Henrik Vibe Scheller

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Photosynthesis in plants involves two photosystems responsible for converting light energy into redox processes. The photosystems, PSI and PSII, operate largely in series, and therefore their excitation must be balanced in order to optimize photosynthetic performance. When plants are exposed to illumination favouring either PSII or PSI they can redistribute(More)
Vascular plants appeared ~410 million years ago, then diverged into several lineages of which only two survive: the euphyllophytes (ferns and seed plants) and the lycophytes. We report here the genome sequence of the lycophyte Selaginella moellendorffii (Selaginella), the first nonseed vascular plant genome reported. By comparing gene content in(More)
Light-induced damage to photosystem I (PSI) was studied during low-light illumination of barley (Hordeum vulgare L.) at chilling temperatures. A 4-h illumination period induced a significant inactivation of PSI electron transport activity. Flash-induced P700 absorption decay measurements revealed progressive damage to (a) the iron-sulfur clusters FA and FB,(More)
The efficiency of two biomass pretreatment technologies, dilute acid hydrolysis and dissolution in an ionic liquid, are compared in terms of delignification, saccharification efficiency and saccharide yields with switchgrass serving as a model bioenergy crop. When subject to ionic liquid pretreatment (dissolution and precipitation of cellulose by(More)
PSI-K is a subunit of photosystem I. The function of PSI-K was characterized in Arabidopsis plants transformed with a psaK cDNA in antisense orientation, and several lines without detectable PSI-K protein were identified. Plants without PSI-K have a 19% higher chlorophyll a/b ratio and 19% more P700 than wild-type plants. Thus, plants without PSI-K(More)
Photosynthesis in plants involves photosystem I and photosystem II, both of which use light energy to drive redox processes. Plants can balance the distribution of absorbed light energy between the two photosystems. When photosystem II is favoured, a mobile pool of light harvesting complex II moves from photosystem II to photosystem I. This short-term and(More)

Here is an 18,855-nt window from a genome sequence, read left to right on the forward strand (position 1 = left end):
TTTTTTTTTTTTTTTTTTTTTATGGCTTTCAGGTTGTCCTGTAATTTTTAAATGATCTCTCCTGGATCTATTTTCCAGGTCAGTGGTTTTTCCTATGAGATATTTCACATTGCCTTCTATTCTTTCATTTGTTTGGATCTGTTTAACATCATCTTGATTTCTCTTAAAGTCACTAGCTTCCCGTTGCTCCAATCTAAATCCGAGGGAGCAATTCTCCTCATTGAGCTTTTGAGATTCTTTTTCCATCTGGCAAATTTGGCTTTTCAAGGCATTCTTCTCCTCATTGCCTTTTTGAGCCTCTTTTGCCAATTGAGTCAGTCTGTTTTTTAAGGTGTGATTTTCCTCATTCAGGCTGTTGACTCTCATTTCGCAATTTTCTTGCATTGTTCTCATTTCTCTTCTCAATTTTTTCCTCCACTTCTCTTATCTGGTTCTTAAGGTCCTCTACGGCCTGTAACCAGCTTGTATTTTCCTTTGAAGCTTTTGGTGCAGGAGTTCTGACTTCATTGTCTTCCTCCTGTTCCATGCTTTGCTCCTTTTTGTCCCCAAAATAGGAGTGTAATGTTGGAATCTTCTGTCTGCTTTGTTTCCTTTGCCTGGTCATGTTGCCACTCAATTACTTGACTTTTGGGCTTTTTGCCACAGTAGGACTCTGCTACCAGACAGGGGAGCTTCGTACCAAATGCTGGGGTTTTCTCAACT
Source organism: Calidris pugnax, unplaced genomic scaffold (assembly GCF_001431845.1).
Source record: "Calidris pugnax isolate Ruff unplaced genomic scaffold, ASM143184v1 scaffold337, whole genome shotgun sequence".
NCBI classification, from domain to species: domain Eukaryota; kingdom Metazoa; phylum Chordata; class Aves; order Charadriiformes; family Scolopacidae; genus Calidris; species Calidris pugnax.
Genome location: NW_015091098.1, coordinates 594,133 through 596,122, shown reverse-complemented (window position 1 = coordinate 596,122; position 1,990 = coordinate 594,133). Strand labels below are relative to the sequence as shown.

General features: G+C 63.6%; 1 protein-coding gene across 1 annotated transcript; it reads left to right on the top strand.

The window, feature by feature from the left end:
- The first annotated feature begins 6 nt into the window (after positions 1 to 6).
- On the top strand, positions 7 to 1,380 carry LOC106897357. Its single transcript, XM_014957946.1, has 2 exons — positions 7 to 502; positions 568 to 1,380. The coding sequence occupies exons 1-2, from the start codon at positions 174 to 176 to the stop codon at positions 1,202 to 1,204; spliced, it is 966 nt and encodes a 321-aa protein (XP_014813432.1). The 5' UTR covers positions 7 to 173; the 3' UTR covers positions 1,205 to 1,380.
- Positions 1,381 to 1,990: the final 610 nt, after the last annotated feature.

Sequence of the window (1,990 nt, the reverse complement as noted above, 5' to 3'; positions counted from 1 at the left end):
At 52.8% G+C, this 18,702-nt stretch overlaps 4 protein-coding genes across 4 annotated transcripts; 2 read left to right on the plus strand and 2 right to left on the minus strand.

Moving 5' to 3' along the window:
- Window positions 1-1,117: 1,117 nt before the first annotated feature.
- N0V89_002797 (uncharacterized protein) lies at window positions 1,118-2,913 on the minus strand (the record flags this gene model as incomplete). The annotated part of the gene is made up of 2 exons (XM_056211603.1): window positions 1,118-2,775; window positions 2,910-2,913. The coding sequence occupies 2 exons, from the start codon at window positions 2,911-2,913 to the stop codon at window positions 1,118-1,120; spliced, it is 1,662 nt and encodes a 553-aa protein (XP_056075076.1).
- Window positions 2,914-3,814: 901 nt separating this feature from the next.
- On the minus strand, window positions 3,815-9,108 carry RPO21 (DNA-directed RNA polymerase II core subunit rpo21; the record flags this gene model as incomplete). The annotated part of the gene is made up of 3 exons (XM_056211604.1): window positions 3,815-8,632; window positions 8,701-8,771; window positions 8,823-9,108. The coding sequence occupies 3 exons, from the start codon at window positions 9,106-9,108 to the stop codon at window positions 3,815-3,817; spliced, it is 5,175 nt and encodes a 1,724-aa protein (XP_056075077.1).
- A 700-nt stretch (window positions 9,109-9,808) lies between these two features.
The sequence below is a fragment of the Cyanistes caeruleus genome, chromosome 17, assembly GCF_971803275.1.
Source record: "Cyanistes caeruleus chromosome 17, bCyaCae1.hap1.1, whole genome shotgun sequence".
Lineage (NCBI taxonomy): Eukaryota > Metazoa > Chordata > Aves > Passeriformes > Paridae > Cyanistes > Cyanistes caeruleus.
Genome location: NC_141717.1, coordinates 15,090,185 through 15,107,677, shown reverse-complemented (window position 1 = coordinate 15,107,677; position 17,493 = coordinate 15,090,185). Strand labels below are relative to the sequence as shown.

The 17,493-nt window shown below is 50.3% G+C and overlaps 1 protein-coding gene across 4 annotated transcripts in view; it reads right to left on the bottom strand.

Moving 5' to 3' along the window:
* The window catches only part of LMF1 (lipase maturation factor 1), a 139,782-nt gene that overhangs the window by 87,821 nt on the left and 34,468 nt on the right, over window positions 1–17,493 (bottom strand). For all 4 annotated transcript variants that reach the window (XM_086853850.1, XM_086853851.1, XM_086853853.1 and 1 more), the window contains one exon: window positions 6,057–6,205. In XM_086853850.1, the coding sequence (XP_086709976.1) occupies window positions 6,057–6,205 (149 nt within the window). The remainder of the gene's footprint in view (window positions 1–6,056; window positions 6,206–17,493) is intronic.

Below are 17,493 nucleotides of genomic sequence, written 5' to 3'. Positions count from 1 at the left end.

CHL27, the Arabidopsis homologue to Chlamydomonas Crd1, a plastid-localized putative diiron protein, is required for the synthesis of protochlorophyllide and therefore is a candidate subunit of the aerobic cyclase in chlorophyll biosynthesis. delta-Aminolevulinic acid-fed antisense Arabidopsis plants with reduced amounts of Crd1/CHL27 accumulate(More)
Hemicelluloses are polysaccharides in plant cell walls that have beta-(1-->4)-linked backbones with an equatorial configuration. Hemicelluloses include xyloglucans, xylans, mannans and glucomannans, and beta-(1-->3,1-->4)-glucans. These types of hemicelluloses are present in the cell walls of all terrestrial plants, except for beta-(1-->3,1-->4)-glucans,(More)
Chilling-induced photoinhibition and subsequent recovery was studied in Arabidopsis thaliana exposed to 4 degrees C and 150 micromol photons m(-2) s(-1). PSII showed progressive damage with a 14% decrease in quantum yield after 8 h exposure. In contrast, the damage to PSI leveled off after 8 h with a decrease in in vitro NADP+ photoreduction activity of(More)
Exposure of Arabidopsis thaliana plants to high levels of light revealed specific phosphorylation of a 40 kDa protein in photosynthetic thylakoid membranes. The protein was identified by MS as extracellular calcium-sensing receptor (CaS), previously reported to be located in the plasma membrane. By confocal laser scanning microscopy and subcellular(More)